Q: And doesn't each Congress get to make its own rules?
Q: What weight would a prior statute carry in this regard, and how would that be different from a rule change?

Each House may determine the Rules of its Proceedings, ... [Article I, Section 5, Clause 2]

The Constitution’s Rulemaking Clause authorizes the House of Representatives and Senate to establish rules by which each will conduct its own business.

When Congress meets for the purpose of selecting the president and vice-president, it is not "conduct[ing] its own business" — it is conducting the nation's business. This can only be accomplished under the Constitution or a suitable law and only under a Concurrent Resolution authorizing the two houses to work together. (See, for example, S.Con.Res.1 - A concurrent resolution to provide for the counting on January 6, 2021, of the electoral votes for President and Vice President of the United States.)


Q: [D]oesn't this mean that the mechanics of the counting process is left to however Congress decides to do it—according to whatever rules (or lack thereof) it wishes to proceed with at that time?
Q: How can today's Congress bind a future Congress with a statute in any way?

See above, with respect to the nation's business.


Q: [T]he Constitution also says "the person having the greatest number of votes shall be the president". Isn't this clause pretty... crystal clear?
Q: What part of this leaves any room for doubt about who becomes president, let alone whether the VP would have any say in the matter, to warrant the ECRA?

The more complete text allows for the possibility that no person has a majority for selection as president.

... The person having the greatest number of votes for President, shall be the President, if such number be a majority of the whole number of Electors appointed; and if no person have such majority, then from the persons having the highest numbers not exceeding three on the list of those voted for as President, the House of Representatives shall choose immediately, by ballot, the President. ... [Twelfth Amendment Election of President]

In the case where no person has a majority, the House selects the person who shall be president.


Legal weight of the Electoral Count Reform Act (ECRA)

The general authority for Congress to make law is given in Article I, Section 8, Clause 18.

To make all Laws which shall be necessary and proper for carrying into Execution the foregoing Powers, and all other Powers vested by this Constitution in the Government of the United States, or in any Department or Officer thereof.

Because the Twelfth Amendment delegates to the House and Senate the power to choose, under some circumstances, the president and vice-president, respectively; it follows that, should Congress find it necessary and proper, a law may be written to address any problems that may arise during or after a presidential election.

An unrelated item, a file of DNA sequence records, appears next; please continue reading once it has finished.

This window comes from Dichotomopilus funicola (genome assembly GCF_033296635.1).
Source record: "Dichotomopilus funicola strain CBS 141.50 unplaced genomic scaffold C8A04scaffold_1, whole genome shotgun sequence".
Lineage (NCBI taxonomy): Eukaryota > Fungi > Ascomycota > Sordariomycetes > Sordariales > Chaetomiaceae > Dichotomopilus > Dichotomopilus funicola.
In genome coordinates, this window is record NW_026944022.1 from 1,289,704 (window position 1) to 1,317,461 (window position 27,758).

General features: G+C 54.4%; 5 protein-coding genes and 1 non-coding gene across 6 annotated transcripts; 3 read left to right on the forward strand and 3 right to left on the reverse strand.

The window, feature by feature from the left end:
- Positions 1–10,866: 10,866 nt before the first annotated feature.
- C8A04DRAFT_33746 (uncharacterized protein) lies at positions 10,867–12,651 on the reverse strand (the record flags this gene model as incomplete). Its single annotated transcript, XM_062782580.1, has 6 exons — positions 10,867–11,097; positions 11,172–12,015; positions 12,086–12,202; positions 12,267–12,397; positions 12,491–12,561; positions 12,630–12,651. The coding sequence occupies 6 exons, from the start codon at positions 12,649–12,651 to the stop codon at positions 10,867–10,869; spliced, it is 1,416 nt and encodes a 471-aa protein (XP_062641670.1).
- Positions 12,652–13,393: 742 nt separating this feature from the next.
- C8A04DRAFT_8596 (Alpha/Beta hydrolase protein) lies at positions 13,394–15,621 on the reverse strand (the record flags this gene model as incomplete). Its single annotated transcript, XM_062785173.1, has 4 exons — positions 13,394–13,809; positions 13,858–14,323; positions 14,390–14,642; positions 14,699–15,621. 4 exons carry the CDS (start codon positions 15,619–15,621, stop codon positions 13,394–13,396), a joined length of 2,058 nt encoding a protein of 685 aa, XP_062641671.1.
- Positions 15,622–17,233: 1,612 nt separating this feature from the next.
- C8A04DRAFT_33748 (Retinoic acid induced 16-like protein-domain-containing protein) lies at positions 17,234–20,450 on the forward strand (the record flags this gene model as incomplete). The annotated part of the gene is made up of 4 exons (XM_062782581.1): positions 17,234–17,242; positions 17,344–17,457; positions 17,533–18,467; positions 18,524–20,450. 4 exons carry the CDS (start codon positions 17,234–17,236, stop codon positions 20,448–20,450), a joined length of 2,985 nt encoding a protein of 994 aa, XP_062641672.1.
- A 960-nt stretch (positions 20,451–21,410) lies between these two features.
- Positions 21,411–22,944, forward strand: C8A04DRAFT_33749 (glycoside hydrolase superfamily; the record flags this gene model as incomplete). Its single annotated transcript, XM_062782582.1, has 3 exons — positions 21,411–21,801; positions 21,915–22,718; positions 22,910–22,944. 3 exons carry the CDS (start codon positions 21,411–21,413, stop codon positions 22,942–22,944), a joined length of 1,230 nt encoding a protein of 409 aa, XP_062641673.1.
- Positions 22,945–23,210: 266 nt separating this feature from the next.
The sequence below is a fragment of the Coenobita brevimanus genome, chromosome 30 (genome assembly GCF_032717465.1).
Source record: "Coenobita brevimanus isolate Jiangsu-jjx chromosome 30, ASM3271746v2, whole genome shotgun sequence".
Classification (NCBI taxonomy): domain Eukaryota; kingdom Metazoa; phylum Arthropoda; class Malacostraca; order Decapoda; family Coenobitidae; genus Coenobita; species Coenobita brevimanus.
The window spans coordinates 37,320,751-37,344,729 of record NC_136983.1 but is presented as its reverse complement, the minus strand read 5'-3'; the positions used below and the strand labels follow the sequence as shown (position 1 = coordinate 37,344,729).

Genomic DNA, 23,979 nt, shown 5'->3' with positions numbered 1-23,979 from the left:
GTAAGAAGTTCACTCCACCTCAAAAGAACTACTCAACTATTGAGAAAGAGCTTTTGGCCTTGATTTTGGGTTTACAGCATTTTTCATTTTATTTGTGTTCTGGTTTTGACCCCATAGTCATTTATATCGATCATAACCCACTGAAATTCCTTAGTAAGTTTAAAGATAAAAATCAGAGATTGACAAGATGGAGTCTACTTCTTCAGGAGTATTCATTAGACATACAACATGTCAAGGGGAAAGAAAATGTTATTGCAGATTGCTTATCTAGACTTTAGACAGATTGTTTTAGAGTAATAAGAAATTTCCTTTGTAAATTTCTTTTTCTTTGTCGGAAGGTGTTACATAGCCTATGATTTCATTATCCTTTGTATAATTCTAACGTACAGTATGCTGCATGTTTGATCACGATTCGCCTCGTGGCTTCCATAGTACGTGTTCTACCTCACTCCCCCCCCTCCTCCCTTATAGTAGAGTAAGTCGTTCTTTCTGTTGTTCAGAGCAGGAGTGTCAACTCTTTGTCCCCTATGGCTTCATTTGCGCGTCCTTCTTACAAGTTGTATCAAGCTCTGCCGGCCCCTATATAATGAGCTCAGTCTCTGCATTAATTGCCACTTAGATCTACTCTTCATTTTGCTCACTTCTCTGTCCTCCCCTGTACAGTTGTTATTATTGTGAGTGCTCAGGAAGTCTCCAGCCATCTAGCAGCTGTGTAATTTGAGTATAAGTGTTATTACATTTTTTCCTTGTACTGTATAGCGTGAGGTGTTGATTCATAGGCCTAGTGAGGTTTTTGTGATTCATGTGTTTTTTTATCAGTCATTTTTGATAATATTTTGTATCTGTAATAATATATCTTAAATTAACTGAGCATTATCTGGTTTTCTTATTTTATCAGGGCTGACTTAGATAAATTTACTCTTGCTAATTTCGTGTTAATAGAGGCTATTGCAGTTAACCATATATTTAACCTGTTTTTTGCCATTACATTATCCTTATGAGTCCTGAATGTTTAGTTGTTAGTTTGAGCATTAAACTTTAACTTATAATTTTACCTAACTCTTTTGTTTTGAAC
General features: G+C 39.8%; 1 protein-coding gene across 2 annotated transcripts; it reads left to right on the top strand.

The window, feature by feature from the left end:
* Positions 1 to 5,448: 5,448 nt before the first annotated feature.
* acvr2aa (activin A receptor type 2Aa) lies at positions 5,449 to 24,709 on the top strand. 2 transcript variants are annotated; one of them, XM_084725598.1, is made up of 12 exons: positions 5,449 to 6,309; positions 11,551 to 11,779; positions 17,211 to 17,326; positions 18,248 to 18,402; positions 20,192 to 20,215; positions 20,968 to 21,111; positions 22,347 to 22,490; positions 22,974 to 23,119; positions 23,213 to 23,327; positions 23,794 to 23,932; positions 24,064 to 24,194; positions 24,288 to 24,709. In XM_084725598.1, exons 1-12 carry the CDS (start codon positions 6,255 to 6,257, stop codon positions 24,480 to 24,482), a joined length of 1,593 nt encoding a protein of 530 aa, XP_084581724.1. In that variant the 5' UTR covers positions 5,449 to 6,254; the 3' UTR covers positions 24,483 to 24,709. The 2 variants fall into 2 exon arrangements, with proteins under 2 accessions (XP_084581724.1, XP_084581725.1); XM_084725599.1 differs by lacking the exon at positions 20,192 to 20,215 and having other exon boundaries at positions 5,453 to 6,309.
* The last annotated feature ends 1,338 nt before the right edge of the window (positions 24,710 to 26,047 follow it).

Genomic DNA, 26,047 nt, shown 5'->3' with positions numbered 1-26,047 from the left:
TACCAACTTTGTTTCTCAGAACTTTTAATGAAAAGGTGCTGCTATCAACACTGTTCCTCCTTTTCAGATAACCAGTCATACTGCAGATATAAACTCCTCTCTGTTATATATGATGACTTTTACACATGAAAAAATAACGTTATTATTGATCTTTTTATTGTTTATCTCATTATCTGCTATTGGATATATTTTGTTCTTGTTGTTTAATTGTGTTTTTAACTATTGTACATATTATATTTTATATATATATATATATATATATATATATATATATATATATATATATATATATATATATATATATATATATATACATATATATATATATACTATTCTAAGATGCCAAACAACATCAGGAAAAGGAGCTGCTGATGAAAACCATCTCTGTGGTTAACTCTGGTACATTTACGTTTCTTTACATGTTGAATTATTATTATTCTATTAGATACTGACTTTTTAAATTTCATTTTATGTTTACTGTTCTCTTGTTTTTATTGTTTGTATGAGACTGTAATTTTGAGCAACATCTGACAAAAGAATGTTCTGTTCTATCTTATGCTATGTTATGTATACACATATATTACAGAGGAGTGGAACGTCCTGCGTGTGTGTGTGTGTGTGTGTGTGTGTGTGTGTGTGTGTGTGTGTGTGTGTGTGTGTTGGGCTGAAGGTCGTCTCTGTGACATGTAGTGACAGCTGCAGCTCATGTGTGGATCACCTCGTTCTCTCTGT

The Twelfth Amendment, as written, anticipates that only one list of votes will be submitted by each state for each office. However, after the Civil War, there were, from some states, two or more lists of votes claiming to be valid. This (and other reasons) led Congress to write the Electoral Count Act of 1887 (ECA). It was necessary and proper because the Twelfth Amendment didn't anticipate those problems.

During the 2020 Presidential elections, additional problems arose which suggested problems with the ECA. Some members of Congress agreed that changes were necessary and proper so legislation was introduced, the ECRA, to resolve those problems.

If the proposed changes prevent the problems from arising again, then future presidential elections will occur as the Twelfth Amendment anticipated.

Furthermore, the proposed legislation (S.4573) includes the Presidential Transition Improvement Act, as necessary and proper, to address problems that arose during the transition period after the 2020 Presidential Election.

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  • +1, but the last part seems unrelated to my question. I was asking what power Congress (or VP or anyone else) could possibly in the case where someone actually does have the majority of the votes—that's the case that ECRA is trying to address. The question wasn't about the case where no one has the majority.
    – user541686
    Commented Oct 2, 2022 at 17:30
  • @user541686 - I was explaining that it not "the greatest number of votes"; but rather, a majority as shown in the expanded quote from the 12th Amendment. It is clear that when there are only two people with electoral college votes, then "greatest number of votes" is a majority.